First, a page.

Monday, February 9, 2009

Alan's Soapbox - Organics will not save us

Alan Savory, founder of Holistic Management and a thinker I truly admire, was the keynote speaker at an organics conference I attended a few years ago. In his speech he said, in effect, "organic agriculture has been responsible for the destruction of more civilizations than all the wars combined." This really offended me and most of the other people at the conference. I don't think we really heard the rest of what he had to say. We were all passionate believers in organics as THE way forward. We thought if we could only convert all the farms to smaller organic ones everything would be alright. So, I wrote Mr. Savory off as wrong on this point, took some of his other ideas and went on with my quest to create the perfect small organic farm. What he said, however, never really left me. It was always there, niggling at the back of my mind. How could someone who was so right on so many things be so wrong about organics. It has taken me years to figure it out. Turns out he was right. I misunderstood what he said because I put the emphasis on the wrong part. It wasn't about organic farming techniques at all, it was about agriculture. We get all up in arms against "conventional" agriculture, and there are some things to be really bothered by, but what we call "conventional" is a really new development. For the past 10000 years agriculture has been organic. So, if there is a problem with agriculture, changing to organic methods will not solve the problem.

Our method of agriculture, and all the business structures that grew out of the agricultural model as civilization expanded, operates on the principal of producing excess by using resources from elsewhere (and now also from elsewhen). Ancient civilizations collapsed because they hit the limit of their ability to extract resources from elsewhere and couldn't meet the needs of their expanded population. (One of nature's Laws is that when the food supply is increased the population increases. That is what fuels our exponential population growth and provided the workforce to build our civilization.) This time around we have been able to keep pushing the range from which we can take resources by improving our technology. We have come close to collapse a few times, but always found a way to squeeze more out of the resources we had or found more "untapped" resource pools to take from. We now pull resources from all over the globe and from millions of years in the past to keep the civilization machine running. Problem is, we are again hitting the limit of resources we can tap. We are also seeing the cumulative result of damage we have done to global environmental systems. This is why organic agriculture can't save us.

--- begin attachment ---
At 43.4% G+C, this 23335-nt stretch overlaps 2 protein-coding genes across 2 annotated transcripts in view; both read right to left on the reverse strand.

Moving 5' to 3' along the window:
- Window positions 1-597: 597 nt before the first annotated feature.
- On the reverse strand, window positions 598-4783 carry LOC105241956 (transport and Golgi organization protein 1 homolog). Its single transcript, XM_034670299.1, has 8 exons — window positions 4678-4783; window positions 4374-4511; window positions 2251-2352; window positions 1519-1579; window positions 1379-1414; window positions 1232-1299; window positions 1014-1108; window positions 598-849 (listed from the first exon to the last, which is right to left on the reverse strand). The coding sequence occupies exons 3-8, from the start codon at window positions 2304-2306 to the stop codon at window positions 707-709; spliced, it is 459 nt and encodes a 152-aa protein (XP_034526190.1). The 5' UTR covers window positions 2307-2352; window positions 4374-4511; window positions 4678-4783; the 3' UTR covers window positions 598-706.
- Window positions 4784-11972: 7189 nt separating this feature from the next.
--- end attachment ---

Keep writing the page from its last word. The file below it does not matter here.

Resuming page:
One of the main tenants of organics, biodynamics, permaculture, alternative energy, and all the other "green" movements is "Do less harm." "Reduce our footprint."

The thing is, we are asking the wrong question. The question is not "How can I have less impact on the natural systems?", it is "How can I live in accord with, as a part of the natural systems." Organic methods have a place in the answer, so don't throw them out. However, the way in which those methods are used, the system in which they are applied must change.

4 comments:

dND said...

It is a conundrum isn't it and not an easy one to solve. It requires such a global change, I'm not sure it will happen, but I'm going to do what I can, I can do no more.

nancybond said...

Certainly food for thought -- your explanation makes perfect sense.

inadvertentfarmer said...

I was so scared to read your post. But after doing so I see your point. Now if only I had some great answer for it all but alas I'm as clueless as usual!

You always make me leave here thinking and that is at least a start! Kim

shibaguyz.com said...

I would definitely say you presented your point in a much better way than the speaker you heard. Getting this valid, important point across is a topic that must be approached head on, yes, but in a way that does not alienate those you are trying to reach.

That said, excellent job at presenting this point. Not that it's news to us... but good grief you're smart! LOL

Needless to say, we agree totally that the problem is in the overall system and that applying organic methods to the current system is like trying to put pearls on a pig... not that there's anything wrong with pigs... they just look ridiculous in pearls and it's a waste of perfectly good pearls... *ahem* anyway...

Great post...

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